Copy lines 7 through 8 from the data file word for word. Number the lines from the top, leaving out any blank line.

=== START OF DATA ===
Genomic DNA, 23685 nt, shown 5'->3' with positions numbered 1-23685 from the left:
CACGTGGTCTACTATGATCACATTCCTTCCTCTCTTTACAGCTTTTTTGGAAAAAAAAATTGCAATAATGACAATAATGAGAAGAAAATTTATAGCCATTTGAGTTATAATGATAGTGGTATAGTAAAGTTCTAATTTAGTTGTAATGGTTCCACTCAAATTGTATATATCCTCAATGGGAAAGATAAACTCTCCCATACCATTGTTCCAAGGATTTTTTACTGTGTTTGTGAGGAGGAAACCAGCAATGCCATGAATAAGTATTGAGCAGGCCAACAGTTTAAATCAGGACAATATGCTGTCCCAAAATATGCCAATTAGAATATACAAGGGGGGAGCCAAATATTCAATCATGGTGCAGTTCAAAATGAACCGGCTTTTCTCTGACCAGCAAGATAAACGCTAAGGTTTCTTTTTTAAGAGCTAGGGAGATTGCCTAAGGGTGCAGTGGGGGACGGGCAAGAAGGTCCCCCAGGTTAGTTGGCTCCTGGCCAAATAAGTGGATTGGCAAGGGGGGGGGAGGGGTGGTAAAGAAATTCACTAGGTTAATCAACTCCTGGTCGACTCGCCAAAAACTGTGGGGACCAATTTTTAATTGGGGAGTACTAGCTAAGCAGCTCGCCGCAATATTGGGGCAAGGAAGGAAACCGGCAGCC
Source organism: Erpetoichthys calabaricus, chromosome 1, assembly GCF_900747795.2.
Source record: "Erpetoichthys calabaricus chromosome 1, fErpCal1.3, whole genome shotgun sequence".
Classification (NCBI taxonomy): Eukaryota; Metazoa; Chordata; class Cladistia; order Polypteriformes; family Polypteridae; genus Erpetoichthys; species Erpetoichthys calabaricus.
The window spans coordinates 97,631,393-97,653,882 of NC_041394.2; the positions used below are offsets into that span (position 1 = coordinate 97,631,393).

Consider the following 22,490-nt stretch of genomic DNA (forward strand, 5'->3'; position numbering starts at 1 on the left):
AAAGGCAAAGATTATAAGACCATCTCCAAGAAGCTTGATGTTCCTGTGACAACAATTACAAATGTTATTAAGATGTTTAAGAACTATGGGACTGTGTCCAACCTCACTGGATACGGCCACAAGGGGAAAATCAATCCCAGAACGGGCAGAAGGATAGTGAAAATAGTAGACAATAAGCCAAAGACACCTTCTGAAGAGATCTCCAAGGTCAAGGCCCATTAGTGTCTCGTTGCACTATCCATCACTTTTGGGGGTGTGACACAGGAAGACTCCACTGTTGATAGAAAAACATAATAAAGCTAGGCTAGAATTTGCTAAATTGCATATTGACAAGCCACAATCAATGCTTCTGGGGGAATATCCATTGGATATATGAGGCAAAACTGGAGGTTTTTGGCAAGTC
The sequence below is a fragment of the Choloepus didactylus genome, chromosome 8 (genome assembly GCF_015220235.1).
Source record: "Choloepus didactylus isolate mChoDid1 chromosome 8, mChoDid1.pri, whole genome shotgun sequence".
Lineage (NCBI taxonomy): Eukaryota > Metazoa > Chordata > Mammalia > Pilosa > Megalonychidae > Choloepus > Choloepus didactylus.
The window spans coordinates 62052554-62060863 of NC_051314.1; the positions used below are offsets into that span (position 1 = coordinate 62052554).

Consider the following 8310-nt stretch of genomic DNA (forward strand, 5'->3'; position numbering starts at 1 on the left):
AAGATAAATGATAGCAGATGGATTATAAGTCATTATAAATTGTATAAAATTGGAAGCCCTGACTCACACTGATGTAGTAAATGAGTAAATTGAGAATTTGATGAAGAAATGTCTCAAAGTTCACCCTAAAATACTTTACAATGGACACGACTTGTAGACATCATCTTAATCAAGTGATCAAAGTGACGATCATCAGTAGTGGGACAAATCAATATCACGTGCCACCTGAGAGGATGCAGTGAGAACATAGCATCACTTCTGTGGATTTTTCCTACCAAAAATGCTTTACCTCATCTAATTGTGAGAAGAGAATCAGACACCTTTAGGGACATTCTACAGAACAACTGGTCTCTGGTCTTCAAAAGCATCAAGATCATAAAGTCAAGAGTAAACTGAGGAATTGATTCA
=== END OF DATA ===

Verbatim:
Consider the following 22,490-nt stretch of genomic DNA (forward strand, 5'->3'; position numbering starts at 1 on the left):
AAAGGCAAAGATTATAAGACCATCTCCAAGAAGCTTGATGTTCCTGTGACAACAATTACAAATGTTATTAAGATGTTTAAGAACTATGGGACTGTGTCCAACCTCACTGGATACGGCCACAAGGGGAAAATCAATCCCAGAACGGGCAGAAGGATAGTGAAAATAGTAGACAATAAGCCAAAGACACCTTCTGAAGAGATCTCCAAGGTCAAGGCCCATTAGTGTCTCGTTGCACTATCCATCACTTTTGGGGGTGTGACACAGGAAGACTCCACTGTTGATAGAAAAACATAATAAAGCTAGGCTAGAATTTGCTAAATTGCATATTGACAAGCCACAATCAATGCTTCTGGGGGAATATCCATTGGATATATGAGGCAAAACTGGAGGTTTTTGGCAAGTC